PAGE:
The rear body didn't require a mask to be cut based on the decals stripes, but instead was a straight triangle type scheme in which I used body locations to lay down straight tape from point to point. Careful attention needed to be paid to the triangle blue areas where the front a rear body pieces fit together, so when final assembly is complete the blue colors lined up.
I then applied my white color mask and carefully mixed up a 'correct' blue from Tamiya's TS-15 Blue and TS-44 Brilliant blue in a 1:1 mixture or so. I sprayed (airbrushed) a couple of coats of blue before removing the mask and letting the paint dry thoroughly. I also airbrushed the rear wing blue which I had already assembled.
I then cut my masks for the 'blue'mask by using the other edge of the red decal stripe than that used for the 'white' mask.
I painted the white color after the darker blue which generally goes against the rule of thumb, which is light colors first. I use a PPG automotive paint for my pure white and I find that it covers so well in nice thin coats that I don't really need to follow the rule of thumb. The automotive PPG white requires a clear so after painting the colors I used a 1500 grit sandpaper to gently smooth out the paint demarcation line before laying down a clear coat.
The clear also covers the paint demarcation line so the finished product is a nice smooth coat that requires no polishing. I use a two part urethane clear which I absolutely love and can not recommend enough. It does not harm decals and is not dependent or affected by humidity. The one caveat is that the automotive paint must be clear coated before any decals are applied. The Tamiya TS does not require a clear before decaling but it gets one anyway. There is some kind of a chemical interaction that takes place between the 'flat' white automotive paint that the clear turns into a remarkable gloss. This reaction WILL affect the decals unless the paint is clear coated first.
I now have my body painted up and a base clear applied. At this point I apply the red decals and stripes, after which I lay down another coat of clear as at this point the main paint scheme has been accomplished. I then applied all the sponsor decals, driver markings, etc. I then sprayed my final clear coat. I find this multiple clear coating method brings out a little depth, the base livery and then sponsor decals. After this, I masked the windows and painted the outer edge a semi-gloss black.
Next I painted the rear brake lights with Tamiya clear red and orange as well as the front turn signals clear orange. I also painted the headlight bases with the same chrome that I used for the wheels and then attached the headlights to the base with Testors 'clear cement and window maker', I also used this glue to attach the now painted brake and signal glass. I then attached the front headlight glass at this point. I now attach the wipers, rear side mirrors, and rear brake intakes painted flat black.
I was now ready to attach the body pieces to the pan and complete the build. It is at this point that I discovered my biggest gripe with this kit. I had test fitted the body many times and it seemed to fit fine, but I think I didn't pay attention to the joint on the upper cowl area where the two pieces meet because I just couldn't get them to line up right. The rear cowl seemed to bow too high. I could either mount the rear side pieces up ight and have it bow on the top or I could fix the bow but not get the rear side to line up right. I finally found the best compromise and applied a few clamp and tape to keep the pieces aligned as best I could. It was a struggle that I was not happy to deal with at this point in the build.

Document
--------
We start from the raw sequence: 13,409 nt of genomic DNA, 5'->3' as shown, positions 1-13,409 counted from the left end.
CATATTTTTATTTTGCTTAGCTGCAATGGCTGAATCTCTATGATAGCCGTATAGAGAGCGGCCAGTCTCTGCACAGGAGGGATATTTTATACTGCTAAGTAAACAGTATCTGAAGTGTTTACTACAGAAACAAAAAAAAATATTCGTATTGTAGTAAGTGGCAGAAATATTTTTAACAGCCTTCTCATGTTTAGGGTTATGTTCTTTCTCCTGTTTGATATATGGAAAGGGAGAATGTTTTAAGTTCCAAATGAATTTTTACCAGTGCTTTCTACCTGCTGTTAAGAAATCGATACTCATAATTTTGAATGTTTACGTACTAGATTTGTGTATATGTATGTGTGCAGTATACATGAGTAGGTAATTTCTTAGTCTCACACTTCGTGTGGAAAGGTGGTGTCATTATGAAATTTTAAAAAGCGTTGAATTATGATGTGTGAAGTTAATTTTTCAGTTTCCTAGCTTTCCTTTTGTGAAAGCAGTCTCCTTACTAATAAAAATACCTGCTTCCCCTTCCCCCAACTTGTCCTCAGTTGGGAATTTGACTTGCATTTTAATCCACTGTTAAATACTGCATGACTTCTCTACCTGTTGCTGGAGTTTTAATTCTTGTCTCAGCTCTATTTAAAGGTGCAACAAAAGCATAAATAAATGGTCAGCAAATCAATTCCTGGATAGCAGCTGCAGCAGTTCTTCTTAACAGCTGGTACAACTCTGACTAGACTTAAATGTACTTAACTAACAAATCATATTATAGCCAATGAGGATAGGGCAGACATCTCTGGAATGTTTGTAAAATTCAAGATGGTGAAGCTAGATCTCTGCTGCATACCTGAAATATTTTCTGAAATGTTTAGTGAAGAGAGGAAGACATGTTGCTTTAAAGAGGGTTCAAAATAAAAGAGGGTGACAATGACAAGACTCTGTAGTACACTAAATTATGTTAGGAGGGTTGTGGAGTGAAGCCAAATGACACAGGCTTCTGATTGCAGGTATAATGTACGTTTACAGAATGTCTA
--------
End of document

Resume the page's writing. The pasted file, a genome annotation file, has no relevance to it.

At this point I fabricated some antennae out of heated, stretched sprue and attached the antennae to the body in the locations specified. By this point, eight weeks or so later, (OK so it took me a while) Tamiya had re-issued their four group C LeMans kits. With their reissue came a plethora of aftermarket Photo-Etch detail parts. I couldn't help but use a set of exhaust body flanges to add a touch more detail to the kit. After all it was not longer a box stock build the moment I used some seat belt hardware. I used the photo etch from the Modelers set, basically because it was the cheapest and I had lost the opportunity to utilize a lot of the other items now offered with this set. All of these aftermarket set are really intended for the Tamiya offering as some of the PE items would never be seen on the Hasegawa version such as radiator grills, etc.
Although there are a few shortcomings with the kit, such as the inaccurate front suspension, the lack of brake caliper detail, and the poorly fitting body pieces I feel the kit is still worth building. It is a curbside by all rights! All of the shortcomings except for the poorly fitting body are barely noticed on the final build and would only be noticed by someone very familiar with the car. The poorly fitting body bothered me but upon showing the kit at a show, and to a few friends it was not really noticed. This may be a testament to the four clamps and many pieces of tape I used to hold it true, but it worked out OK in the end. So the kit is not of Tamiya quality, but then what is?
The other item of note is that with the Tamiya release there are a lot of aftermarket decals for the Nissan R89C. Most of which are realized with the sprint type wing, so if you want to use these decals it may be imperative that you use this kit or buy aftermarket PE plates with different wing end plates.
If you want to build several versions of this model with the different liveries you may not want to deal with the engine detail for every version. This kit then represents a curbside version that should be a good shelf companion to a full detail Tamiya build. Unfortunately, the kit is probably more difficult to obtain now than the reissue of the Tamiya version, which is now available just about everywhere. There is hope, however, Hasegawa has just announced the reissue of their Group C Mercedes Benz Sauber and Porsche 962 Advan kits. If these reissues sell well perhaps there is the chance of other reissues from Hasegawa such as this kit, and the Mercedes Benz AEG circuit liveried car.